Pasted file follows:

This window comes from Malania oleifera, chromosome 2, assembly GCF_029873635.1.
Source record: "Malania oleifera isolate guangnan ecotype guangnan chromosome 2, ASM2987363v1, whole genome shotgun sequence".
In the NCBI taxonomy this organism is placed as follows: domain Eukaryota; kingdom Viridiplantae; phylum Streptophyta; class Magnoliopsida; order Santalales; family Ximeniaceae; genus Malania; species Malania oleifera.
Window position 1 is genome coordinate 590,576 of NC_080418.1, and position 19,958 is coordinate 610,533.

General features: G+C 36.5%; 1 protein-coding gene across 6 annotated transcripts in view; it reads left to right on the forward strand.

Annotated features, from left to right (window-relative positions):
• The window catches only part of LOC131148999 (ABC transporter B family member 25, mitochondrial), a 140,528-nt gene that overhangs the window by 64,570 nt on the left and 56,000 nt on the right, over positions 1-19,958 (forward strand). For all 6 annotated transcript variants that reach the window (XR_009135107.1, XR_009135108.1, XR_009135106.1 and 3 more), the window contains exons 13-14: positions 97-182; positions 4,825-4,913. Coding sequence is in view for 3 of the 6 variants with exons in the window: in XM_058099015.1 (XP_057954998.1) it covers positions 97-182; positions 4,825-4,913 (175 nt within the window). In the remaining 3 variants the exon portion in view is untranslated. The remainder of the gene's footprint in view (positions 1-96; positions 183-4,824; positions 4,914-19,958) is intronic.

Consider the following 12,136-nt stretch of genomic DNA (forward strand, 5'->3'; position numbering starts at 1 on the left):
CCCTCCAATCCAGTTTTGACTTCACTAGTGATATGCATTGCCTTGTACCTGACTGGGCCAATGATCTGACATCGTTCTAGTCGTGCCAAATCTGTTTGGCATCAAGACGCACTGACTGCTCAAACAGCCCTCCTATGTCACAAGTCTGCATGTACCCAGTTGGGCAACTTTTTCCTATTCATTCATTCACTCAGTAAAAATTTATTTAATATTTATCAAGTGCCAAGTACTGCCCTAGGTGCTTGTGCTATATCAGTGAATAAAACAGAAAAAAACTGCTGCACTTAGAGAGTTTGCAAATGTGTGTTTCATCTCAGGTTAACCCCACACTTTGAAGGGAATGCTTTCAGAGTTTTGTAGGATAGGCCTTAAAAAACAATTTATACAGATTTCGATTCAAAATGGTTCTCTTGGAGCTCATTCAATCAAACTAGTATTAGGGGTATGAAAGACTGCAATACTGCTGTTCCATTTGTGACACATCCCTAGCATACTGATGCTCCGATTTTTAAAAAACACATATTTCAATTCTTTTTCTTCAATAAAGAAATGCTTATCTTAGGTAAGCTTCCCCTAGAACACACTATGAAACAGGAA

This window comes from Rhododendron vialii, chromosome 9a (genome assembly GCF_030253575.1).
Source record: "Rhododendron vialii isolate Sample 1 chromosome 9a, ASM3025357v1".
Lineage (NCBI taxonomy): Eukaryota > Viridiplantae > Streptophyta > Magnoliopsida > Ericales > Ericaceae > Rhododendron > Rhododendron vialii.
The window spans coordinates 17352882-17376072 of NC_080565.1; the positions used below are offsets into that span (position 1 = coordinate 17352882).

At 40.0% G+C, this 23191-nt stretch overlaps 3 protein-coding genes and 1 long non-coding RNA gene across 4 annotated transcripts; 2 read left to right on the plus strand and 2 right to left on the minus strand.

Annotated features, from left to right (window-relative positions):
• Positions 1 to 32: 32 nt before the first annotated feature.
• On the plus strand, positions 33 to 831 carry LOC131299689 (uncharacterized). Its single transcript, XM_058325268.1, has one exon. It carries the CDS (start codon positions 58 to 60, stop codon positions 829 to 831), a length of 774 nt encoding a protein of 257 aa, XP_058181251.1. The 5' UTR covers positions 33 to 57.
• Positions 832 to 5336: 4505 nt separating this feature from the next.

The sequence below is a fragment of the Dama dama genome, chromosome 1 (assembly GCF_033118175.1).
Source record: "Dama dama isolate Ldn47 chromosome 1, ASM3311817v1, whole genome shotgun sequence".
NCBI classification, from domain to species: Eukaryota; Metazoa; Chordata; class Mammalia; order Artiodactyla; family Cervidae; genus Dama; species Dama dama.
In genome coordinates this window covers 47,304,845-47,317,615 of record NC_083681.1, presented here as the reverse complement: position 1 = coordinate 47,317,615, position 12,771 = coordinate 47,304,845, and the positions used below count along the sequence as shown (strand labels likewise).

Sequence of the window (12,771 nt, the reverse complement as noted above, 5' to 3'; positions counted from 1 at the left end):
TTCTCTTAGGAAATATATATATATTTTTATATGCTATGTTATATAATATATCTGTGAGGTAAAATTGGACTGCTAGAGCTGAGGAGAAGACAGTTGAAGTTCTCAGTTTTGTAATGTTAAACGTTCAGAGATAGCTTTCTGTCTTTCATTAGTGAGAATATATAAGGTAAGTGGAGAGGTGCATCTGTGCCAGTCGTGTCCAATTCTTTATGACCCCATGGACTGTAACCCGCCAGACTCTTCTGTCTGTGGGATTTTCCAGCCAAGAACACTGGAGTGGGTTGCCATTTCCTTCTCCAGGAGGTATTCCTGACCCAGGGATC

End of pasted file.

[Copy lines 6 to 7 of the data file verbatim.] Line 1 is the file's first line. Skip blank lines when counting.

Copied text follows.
Annotated features, from left to right (window-relative positions):
• The window catches only part of LOC131148999 (ABC transporter B family member 25, mitochondrial), a 140,528-nt gene that overhangs the window by 64,570 nt on the left and 56,000 nt on the right, over positions 1-19,958 (forward strand). For all 6 annotated transcript variants that reach the window (XR_009135107.1, XR_009135108.1, XR_009135106.1 and 3 more), the window contains exons 13-14: positions 97-182; positions 4,825-4,913. Coding sequence is in view for 3 of the 6 variants with exons in the window: in XM_058099015.1 (XP_057954998.1) it covers positions 97-182; positions 4,825-4,913 (175 nt within the window). In the remaining 3 variants the exon portion in view is untranslated. The remainder of the gene's footprint in view (positions 1-96; positions 183-4,824; positions 4,914-19,958) is intronic.